C J Ducasse
- Category : Healing-Fields-Psychologist
- Type : PM
- Profile : 1/3 - Investigating / Martyr
- Definition : Single
- Incarnation Cross : RAX Penetration 2
French-American Professor-Emeritus of Philosophy at Brown University, a writer and lecturer who had a lifelong, intense interest in psychical research. He became a naturalized U.S. citizen in 1910, and obtained his PhD at Harvard in 1912. He taught, lectured and wrote, and was a philosophy professor at Brown University for 30 years.
Curt John Ducasse did not start out as a philosopher. He attended the Lycee at Bordeaux and later Abbotsholme School in England, with an early interest in mathematics and science. He planned to take a course in civil engineering at the Ecole Centrale in Paris. However, he became ill, gave up the studies, and moved to Mexico when he was 19 years old.
In Mexico, he functioned as a "human elevator," carrying bolts of cloth up and down the stairs of a dry-goods store, sleeping at night on the store’s counter to save money. He left the position to work for a window glass company, and, then moved to New York where he tried to run a lace shop on Fifth Avenue but the business failed. He got a job handling Spanish-language correspondence for a music publishing firm. He was sent back to Mexico a year later, where he served as the company’s salesman for sheet music, the job lasting three years. Returning to New York, he was a stenographer-typist for the international department of an insurance firm which also utilized his multilingual abilities. (His faultlessly typed letters became a trademark all his life.)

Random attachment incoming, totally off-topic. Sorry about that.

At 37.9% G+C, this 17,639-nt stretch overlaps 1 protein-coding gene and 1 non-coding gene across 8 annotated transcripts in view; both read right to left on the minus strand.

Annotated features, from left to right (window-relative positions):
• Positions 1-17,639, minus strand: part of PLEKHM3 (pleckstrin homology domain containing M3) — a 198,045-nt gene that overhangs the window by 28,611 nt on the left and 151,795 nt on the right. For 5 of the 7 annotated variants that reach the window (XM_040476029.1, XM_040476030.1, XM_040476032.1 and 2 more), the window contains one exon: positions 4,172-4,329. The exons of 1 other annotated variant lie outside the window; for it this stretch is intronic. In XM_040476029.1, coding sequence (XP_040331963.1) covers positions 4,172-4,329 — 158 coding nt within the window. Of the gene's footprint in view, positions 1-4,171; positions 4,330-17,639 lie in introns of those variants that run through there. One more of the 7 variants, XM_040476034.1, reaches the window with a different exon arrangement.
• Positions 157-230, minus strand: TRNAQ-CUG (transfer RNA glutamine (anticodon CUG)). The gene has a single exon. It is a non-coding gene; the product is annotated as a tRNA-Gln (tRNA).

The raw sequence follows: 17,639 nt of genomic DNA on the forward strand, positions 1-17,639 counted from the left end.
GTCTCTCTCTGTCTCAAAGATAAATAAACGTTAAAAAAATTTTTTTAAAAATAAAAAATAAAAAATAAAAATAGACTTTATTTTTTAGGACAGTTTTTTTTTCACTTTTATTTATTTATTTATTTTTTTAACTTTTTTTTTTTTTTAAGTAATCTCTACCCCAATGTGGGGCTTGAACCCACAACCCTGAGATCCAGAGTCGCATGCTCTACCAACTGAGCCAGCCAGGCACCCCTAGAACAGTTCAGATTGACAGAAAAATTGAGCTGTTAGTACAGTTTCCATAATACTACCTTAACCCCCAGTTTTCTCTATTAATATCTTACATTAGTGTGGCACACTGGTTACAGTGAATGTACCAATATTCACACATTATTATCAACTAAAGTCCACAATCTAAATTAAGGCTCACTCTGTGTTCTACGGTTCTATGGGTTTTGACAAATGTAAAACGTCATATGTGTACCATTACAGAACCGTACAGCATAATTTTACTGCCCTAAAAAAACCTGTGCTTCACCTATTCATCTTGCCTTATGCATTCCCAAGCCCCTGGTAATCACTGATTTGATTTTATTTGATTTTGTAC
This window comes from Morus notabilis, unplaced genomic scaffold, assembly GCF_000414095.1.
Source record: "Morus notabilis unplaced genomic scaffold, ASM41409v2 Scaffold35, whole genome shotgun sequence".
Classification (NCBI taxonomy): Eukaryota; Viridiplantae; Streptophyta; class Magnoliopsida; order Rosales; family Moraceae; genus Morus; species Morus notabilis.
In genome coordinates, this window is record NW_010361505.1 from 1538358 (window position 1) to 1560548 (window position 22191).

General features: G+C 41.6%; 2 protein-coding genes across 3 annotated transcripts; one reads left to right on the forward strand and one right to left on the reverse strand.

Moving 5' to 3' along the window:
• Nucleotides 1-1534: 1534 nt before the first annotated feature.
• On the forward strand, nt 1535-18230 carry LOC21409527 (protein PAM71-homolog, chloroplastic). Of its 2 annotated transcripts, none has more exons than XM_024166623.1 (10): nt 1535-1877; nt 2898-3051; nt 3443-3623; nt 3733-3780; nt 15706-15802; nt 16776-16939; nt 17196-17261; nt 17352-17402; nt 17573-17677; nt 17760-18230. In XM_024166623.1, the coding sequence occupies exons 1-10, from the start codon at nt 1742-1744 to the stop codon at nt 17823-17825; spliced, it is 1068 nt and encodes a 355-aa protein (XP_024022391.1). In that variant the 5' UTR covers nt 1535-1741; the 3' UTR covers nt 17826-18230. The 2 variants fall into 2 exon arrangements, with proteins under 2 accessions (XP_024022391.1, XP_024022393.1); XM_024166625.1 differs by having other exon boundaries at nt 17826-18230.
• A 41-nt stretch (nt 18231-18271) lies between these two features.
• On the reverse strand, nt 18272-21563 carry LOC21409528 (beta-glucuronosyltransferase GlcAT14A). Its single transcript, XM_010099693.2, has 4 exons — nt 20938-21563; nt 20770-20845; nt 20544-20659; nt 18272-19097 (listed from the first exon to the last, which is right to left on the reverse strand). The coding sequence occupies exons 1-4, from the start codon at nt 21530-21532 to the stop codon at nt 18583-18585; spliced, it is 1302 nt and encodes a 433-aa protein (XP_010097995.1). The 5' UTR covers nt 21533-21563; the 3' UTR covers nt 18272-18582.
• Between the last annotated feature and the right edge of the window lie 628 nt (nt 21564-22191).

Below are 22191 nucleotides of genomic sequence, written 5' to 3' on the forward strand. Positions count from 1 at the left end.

Ducasse left the insurance company to go west to Seattle, Washington. Influenced by the work of a Hindu scholar, Bhagavan Das, Ducasse eventually found his dislike for business pursuits equally balanced with his preoccupation towards philosophy. He entered the University of Washington, beginning studies in 1907 and graduated magna cum laude in June 1908 with a B.A. degree. He obtained his M.A. in 1909 then served as a graduate assistant in philosophy and psychology. He received his PhD degree from Harvard in 1912.
Returning to the University of Washington in 1912, Ducasse stayed there in various philosophy teaching positions until 1926, when he joined Brown University. He remained there until his retirement in 1958. While Professor Emeritus at Brown, he lectured at a wide variety of New England universities, and was chairman of Brown’s department of philosophy from 1930-1951, and acting dean from 1947-1949.
Ducasse was interested in all aspects of parapsychology, ESP, precognition and mediumship with attempts to formulate a theory that would account for the occurrence of paranormal phenomena. His books include "Philosophy and a Science," 1941, "Nature, Mind and Death," 1951, "A Critical Examination of the Belief in a Life After Death," 1964. He had an active association with the American Society for Psychical Research, joining its Board of Trustees in 1951 and serving as chairman of its Publications Committee in 1959. He published numerous articles and reviews in its "Journal."
What came to be Ducasse’s metaphilosophy was initiated in a vivid and luminous insight that he later recalled as the most extraordinary state of mind he had ever experienced. His insights composed the content of what he later called "philosophical liberalism" and his refined views were contained 20 years later in "Philosophy As a Science: Its Matter and Its Method," 1941.
In 1921, he married Mabel Lisle, an art student at the University of Washington. The couple nurtured a wide variety of wildlife, including rodents and chipmunks.
He died 9/03/1969 at his home.